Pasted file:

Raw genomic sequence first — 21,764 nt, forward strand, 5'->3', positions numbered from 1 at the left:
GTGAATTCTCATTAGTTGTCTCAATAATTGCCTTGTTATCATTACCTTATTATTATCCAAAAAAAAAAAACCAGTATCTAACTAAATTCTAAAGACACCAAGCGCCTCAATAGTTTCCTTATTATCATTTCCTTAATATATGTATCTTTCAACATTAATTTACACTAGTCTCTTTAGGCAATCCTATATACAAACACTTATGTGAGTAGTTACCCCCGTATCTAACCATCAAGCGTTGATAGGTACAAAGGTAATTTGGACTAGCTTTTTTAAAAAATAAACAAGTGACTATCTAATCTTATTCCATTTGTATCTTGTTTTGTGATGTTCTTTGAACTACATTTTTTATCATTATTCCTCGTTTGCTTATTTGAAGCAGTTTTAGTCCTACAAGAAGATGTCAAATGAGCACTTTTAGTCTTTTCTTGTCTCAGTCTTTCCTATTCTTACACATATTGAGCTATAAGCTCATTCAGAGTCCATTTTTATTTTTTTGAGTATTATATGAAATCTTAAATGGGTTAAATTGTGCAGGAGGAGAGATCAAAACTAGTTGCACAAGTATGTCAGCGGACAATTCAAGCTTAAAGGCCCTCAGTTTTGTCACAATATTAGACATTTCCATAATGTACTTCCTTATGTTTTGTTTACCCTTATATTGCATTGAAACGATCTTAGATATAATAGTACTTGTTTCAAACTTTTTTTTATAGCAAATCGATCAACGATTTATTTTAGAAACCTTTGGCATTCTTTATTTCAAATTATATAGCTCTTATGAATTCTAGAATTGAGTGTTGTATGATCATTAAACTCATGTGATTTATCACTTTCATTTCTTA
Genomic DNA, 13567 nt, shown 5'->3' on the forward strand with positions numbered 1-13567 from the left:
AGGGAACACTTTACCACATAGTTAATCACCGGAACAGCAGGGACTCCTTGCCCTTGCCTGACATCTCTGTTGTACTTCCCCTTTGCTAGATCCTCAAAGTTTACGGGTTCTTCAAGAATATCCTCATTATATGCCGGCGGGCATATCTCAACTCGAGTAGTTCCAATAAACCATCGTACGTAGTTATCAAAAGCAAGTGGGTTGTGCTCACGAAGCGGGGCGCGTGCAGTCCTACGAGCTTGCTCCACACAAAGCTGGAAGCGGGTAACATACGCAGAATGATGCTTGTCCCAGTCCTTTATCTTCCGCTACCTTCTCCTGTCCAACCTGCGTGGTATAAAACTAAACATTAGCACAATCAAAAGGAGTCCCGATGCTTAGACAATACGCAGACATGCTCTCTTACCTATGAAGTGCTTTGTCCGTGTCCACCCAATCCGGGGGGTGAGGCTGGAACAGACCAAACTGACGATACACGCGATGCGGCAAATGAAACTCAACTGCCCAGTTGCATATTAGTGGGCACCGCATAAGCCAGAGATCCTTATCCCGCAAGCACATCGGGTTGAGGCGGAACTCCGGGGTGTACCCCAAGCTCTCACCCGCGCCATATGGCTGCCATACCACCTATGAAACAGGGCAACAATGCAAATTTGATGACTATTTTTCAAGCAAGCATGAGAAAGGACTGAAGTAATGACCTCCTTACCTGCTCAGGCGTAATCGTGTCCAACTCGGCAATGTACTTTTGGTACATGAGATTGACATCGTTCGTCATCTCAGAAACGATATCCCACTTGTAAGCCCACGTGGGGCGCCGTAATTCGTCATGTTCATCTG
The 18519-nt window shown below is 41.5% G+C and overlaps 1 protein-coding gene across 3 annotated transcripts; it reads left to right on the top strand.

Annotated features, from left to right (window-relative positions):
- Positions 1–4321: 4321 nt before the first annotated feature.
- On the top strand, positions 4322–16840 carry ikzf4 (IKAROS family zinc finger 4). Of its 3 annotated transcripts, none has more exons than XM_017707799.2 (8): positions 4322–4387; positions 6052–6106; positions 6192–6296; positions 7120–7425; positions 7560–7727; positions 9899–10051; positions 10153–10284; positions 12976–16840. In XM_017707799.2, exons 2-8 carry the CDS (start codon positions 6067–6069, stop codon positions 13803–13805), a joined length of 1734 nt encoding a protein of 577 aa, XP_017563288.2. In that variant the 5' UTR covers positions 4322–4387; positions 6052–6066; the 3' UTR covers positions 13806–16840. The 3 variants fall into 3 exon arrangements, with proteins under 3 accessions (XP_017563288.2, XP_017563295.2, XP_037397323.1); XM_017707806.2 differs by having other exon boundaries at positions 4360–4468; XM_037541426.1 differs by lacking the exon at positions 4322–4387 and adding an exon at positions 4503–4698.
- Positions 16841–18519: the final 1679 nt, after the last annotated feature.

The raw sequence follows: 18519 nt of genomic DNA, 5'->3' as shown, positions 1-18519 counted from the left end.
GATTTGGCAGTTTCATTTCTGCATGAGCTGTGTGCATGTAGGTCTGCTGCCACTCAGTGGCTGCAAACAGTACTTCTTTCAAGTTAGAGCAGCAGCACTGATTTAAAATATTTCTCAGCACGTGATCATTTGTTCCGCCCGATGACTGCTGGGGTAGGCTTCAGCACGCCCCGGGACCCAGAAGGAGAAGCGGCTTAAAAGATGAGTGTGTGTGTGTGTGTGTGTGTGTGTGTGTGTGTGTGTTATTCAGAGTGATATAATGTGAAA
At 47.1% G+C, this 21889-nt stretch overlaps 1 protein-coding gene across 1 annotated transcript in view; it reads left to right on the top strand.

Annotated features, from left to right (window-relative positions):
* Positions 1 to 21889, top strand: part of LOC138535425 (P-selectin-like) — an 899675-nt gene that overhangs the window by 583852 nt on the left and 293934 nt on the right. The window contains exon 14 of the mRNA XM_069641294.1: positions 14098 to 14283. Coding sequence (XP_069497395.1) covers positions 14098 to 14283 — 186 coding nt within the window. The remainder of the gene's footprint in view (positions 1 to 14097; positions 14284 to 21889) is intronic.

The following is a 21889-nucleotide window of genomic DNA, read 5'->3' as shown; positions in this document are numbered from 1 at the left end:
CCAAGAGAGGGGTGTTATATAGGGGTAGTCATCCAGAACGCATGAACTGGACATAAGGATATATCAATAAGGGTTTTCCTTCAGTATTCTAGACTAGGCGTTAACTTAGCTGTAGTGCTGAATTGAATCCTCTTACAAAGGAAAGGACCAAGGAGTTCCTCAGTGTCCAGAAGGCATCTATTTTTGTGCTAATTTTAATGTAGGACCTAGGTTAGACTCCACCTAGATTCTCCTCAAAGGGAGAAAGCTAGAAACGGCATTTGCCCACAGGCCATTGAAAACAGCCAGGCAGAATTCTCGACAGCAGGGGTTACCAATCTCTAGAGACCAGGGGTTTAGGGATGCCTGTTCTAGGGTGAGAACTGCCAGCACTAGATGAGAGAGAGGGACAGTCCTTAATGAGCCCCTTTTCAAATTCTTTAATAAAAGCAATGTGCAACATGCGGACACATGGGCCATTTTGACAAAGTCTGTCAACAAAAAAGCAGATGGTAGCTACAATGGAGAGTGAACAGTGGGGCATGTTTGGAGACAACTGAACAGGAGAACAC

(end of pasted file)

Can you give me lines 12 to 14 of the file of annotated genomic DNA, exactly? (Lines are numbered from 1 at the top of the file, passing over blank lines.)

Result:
At 47.1% G+C, this 21889-nt stretch overlaps 1 protein-coding gene across 1 annotated transcript in view; it reads left to right on the top strand.

Annotated features, from left to right (window-relative positions):
* Positions 1 to 21889, top strand: part of LOC138535425 (P-selectin-like) — an 899675-nt gene that overhangs the window by 583852 nt on the left and 293934 nt on the right. The window contains exon 14 of the mRNA XM_069641294.1: positions 14098 to 14283. Coding sequence (XP_069497395.1) covers positions 14098 to 14283 — 186 coding nt within the window. The remainder of the gene's footprint in view (positions 1 to 14097; positions 14284 to 21889) is intronic.